Spring 2024

Document Type

Master's Thesis (Open Access)

Degree Name

Master of Science (M.S.)


Applied Environmental Science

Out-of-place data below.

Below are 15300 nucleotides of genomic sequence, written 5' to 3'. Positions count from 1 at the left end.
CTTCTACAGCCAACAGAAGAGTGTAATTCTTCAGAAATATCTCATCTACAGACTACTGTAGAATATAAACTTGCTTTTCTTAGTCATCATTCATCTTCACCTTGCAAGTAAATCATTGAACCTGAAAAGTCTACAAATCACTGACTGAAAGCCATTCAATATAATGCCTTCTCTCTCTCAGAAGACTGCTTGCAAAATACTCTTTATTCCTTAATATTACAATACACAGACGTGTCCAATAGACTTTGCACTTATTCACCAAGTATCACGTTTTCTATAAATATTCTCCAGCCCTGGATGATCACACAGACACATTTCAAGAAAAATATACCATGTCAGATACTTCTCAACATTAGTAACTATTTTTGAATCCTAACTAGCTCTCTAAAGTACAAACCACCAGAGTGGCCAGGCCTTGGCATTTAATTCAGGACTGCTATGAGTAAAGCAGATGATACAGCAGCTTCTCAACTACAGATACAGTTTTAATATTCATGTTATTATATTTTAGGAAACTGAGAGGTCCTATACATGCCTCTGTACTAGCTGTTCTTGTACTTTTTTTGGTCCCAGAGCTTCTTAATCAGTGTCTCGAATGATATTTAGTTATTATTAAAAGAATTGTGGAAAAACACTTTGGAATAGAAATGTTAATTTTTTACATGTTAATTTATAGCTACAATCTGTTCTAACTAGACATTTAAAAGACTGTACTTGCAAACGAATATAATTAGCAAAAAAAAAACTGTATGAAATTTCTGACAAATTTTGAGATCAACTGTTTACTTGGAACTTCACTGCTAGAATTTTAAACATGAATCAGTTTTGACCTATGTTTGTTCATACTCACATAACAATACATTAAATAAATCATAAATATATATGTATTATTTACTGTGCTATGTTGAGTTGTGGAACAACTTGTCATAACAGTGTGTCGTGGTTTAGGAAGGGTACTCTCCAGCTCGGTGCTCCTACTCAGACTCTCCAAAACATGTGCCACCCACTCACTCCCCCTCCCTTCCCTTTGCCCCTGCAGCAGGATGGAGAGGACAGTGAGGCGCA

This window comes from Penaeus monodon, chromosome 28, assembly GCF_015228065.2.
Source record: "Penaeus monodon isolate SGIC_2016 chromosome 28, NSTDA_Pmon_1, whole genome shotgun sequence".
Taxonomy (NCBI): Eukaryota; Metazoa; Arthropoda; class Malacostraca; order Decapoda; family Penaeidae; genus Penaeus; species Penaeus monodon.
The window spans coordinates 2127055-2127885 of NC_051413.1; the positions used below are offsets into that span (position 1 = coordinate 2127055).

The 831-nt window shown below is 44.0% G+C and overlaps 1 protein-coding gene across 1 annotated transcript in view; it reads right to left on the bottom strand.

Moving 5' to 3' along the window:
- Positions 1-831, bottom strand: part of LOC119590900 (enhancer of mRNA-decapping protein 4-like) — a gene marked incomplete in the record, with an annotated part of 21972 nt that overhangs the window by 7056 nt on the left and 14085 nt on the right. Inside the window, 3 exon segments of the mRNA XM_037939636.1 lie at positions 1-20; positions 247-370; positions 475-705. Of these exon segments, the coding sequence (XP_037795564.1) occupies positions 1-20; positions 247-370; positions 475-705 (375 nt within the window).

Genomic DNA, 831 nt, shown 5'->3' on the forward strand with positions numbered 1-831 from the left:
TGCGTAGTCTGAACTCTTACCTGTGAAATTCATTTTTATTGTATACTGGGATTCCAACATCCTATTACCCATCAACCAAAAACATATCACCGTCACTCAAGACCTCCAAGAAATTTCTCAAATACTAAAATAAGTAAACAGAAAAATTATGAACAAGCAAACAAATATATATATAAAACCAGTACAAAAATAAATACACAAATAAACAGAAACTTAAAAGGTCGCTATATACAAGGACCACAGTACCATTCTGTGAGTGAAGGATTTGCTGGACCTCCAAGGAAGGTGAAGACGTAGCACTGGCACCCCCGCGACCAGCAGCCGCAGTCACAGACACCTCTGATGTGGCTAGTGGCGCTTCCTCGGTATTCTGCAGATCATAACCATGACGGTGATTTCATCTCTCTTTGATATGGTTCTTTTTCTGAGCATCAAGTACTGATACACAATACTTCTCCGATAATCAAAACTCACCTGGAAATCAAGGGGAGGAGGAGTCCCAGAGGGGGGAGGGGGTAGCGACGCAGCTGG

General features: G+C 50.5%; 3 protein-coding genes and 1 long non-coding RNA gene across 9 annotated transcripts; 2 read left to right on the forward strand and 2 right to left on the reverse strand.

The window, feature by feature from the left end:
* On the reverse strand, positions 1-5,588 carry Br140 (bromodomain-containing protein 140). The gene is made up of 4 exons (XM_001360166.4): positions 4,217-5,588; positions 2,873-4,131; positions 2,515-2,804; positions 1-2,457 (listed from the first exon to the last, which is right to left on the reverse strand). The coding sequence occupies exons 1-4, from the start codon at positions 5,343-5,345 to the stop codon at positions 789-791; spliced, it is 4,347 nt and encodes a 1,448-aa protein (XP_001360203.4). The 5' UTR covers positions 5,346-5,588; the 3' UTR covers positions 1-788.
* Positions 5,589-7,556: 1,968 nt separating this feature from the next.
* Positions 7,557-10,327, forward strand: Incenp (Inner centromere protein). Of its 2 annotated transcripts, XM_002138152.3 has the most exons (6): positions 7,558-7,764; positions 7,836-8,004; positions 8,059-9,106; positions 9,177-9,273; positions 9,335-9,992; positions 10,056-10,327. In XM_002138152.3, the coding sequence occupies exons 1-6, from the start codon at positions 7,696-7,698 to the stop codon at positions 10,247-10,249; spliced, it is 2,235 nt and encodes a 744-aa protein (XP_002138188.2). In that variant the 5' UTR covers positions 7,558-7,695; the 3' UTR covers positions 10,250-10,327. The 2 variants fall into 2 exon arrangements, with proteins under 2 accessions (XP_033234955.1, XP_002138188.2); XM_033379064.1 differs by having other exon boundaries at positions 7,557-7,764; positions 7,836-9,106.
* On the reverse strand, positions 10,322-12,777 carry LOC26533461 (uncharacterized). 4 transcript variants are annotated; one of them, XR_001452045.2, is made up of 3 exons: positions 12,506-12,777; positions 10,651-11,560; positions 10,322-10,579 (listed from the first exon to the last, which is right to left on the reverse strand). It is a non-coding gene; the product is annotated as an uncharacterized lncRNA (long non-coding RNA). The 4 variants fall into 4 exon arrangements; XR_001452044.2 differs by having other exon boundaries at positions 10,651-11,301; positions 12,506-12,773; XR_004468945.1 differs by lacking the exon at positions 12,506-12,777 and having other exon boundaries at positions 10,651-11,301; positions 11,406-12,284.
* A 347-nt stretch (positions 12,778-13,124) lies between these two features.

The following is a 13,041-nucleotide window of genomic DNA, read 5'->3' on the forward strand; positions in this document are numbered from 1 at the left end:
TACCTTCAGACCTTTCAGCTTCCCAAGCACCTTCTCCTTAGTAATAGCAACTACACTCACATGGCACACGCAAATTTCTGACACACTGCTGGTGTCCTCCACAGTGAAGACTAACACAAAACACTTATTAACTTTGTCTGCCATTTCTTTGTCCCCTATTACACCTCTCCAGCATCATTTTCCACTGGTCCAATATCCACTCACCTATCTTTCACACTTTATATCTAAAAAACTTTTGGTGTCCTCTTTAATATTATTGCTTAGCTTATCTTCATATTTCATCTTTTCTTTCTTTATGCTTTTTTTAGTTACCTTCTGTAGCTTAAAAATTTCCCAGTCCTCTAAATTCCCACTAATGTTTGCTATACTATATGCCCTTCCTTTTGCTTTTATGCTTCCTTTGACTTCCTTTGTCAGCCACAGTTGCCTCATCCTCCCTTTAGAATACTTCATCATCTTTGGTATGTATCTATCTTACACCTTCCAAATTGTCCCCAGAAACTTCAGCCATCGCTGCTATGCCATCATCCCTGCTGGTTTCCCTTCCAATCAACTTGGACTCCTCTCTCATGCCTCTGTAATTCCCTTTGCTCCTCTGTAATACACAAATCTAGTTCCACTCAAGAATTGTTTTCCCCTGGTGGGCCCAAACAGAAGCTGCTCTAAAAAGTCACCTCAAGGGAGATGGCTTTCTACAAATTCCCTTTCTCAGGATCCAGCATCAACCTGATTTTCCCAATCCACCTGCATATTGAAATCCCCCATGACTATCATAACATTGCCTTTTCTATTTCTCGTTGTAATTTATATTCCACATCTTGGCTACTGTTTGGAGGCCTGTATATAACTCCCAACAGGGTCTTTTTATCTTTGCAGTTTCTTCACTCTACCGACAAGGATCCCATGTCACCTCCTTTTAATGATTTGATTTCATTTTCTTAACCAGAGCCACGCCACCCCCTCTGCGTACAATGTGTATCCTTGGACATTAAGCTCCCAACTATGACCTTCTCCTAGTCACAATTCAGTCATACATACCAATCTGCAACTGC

This study highlights the critical function that benthic macroinvertebrates (BMIs) play in monitoring ecological health and provides a thorough framework for creating metrics to evaluate the ecological integrity of wetlands on the Pyramid Lake Paiute Reservation. This research aims to improve wetland management by introducing a multi-metric index (MMI) based on benthic macroinvertebrate taxonomy data, in light of the important ecological roles of inland freshwater wetlands, such as decomposition, biogeochemical cycling, and support for biodiversity. Along with the urgent need to address anthropogenic pressures that pose risks to these ecosystems, these wetlands are of cultural and environmental importance to the Pyramid Lake Paiute Tribe, which serves as the driving force behind this project. Based on ecological integrity, the study effectively isolates BMis vulnerable to ecological disturbances by statistical analysis and careful field sampling, creating a strong MMI that can distinguish between reference and degraded sites. Using the Quality Assurance Project Plan for Monitoring Assessment and Tracking of the Pyramid Lake Indian Reservation Wetland Resources, the technique includes a thorough analysis of 34 wetlands. To ensure that the BMI measurements adequately reflect the health of the wetland in the face of natural environmental conditions and human activities, the research combines several statistical and modeling techniques. This approach produces a set of five essential measures that together constitute the MMI, enabling an evaluation of the ecological integrity of wetlands. The findings give the Pyramid Lake Paiute Tribe a useful tool for making educated decisions about land management in addition to making a substantial contribution to the area of environmental science. Prospective research avenues encompass investigating the applicability of MMI in various wetland ecosystems and incorporating socio-economic, cultural, and ecological elements to develop all-encompassing wetland management approaches.